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Treating Legg-Calve-Perthes

Affenpinscher, one of several breeds prone to LCPThe degree of clinical severity of LCP varies, and treatment can vary accordingly.

In mild cases, the dog may occasionally resist bearing weight on the affected leg or may exhibit periodic lameness. In these cases, limited activity and treatment with non-steroidal anti-inflammatory drugs (NSAIDs) may be sufficient.

In more severe cases as the pain and discomfort experienced increase, the dog may become totally lame and avoid all use of the affected leg. Furthermore, the leg muscles may begin to atrophy after extended periods of non-use. In severe cases, treatment often resorts to excision of the femoral head and neck. By removing the femoral head and neck, the bone on bone contact that is the source of the pain and discomfort is eliminated. Later, through the healing process and with therapy, a new false joint is formed by muscle and tissue, and the dog may have a complete recovery. Total hip replacement is another treatment option for severe cases now that micro hip replacements have become available.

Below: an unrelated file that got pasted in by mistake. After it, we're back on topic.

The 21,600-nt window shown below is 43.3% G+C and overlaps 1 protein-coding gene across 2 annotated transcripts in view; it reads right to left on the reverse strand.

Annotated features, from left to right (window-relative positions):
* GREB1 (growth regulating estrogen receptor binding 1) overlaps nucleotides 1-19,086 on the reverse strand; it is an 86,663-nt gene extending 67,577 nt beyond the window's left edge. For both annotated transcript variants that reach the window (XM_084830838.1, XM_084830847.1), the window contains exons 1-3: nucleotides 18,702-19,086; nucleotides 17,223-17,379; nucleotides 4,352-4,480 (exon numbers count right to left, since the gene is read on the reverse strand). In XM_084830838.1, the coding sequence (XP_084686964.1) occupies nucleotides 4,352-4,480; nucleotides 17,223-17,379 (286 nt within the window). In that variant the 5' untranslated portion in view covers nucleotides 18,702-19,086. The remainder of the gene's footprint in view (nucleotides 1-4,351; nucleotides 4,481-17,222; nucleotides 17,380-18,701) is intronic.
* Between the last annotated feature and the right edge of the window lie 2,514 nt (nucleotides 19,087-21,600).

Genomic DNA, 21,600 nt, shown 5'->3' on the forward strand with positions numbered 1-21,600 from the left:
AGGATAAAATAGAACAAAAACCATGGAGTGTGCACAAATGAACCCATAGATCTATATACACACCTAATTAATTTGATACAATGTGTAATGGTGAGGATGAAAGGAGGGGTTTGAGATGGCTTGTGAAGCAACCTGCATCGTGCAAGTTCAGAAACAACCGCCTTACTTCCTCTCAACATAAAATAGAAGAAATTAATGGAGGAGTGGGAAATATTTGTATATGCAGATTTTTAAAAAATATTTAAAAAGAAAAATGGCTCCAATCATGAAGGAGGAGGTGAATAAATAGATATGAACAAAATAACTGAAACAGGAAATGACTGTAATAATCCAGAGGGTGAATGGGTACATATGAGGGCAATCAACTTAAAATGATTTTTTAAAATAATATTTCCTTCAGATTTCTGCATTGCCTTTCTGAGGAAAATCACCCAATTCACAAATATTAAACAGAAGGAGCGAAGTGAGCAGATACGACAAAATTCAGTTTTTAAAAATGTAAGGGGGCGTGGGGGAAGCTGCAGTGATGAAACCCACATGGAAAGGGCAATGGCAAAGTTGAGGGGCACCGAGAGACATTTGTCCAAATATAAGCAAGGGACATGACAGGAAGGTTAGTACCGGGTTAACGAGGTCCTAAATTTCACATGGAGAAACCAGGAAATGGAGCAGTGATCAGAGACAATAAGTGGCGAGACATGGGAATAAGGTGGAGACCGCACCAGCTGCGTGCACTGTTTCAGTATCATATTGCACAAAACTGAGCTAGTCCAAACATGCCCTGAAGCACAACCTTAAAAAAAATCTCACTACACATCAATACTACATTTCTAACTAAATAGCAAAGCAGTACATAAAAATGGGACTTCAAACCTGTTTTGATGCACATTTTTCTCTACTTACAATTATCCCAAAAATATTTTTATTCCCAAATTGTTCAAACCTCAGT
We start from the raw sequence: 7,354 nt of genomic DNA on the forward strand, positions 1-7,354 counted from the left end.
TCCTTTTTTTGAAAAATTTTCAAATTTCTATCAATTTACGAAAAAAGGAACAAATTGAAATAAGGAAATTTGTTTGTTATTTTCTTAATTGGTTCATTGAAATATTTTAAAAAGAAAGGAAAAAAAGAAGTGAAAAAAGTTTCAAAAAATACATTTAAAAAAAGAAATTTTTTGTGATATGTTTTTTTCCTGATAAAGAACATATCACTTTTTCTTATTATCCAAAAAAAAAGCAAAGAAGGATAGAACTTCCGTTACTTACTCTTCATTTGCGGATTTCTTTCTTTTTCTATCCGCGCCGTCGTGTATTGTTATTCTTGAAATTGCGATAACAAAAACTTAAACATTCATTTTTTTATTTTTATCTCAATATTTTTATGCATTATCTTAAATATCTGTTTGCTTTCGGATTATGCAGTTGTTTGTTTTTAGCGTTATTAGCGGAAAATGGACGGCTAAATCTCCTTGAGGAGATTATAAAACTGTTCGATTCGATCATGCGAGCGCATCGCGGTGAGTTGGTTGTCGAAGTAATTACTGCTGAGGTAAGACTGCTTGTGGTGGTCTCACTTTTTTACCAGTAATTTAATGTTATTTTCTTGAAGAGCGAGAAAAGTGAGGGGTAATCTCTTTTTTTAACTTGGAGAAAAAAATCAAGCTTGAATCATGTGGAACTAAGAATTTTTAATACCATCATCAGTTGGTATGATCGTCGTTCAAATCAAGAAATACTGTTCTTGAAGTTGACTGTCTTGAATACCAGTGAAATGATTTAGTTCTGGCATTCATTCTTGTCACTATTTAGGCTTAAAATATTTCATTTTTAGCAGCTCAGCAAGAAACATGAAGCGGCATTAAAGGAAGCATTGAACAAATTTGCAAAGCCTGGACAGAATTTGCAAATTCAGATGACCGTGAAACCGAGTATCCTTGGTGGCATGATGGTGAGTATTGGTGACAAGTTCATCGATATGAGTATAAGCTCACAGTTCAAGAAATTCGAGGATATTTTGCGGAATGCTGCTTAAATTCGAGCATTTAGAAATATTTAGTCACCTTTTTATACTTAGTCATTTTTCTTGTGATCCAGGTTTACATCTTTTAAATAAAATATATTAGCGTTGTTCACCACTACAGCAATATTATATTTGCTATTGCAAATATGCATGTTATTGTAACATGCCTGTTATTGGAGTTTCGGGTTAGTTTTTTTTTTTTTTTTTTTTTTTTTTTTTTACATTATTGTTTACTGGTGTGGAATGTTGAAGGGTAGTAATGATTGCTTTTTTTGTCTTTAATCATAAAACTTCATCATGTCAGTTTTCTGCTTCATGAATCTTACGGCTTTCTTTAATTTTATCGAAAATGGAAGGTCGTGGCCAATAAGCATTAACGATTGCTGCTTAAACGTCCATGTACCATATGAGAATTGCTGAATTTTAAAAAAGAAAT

Canine Health Information Center (CHIC)

Canine Health Foundation

Morris Animal Foundation

Animal Health Trust

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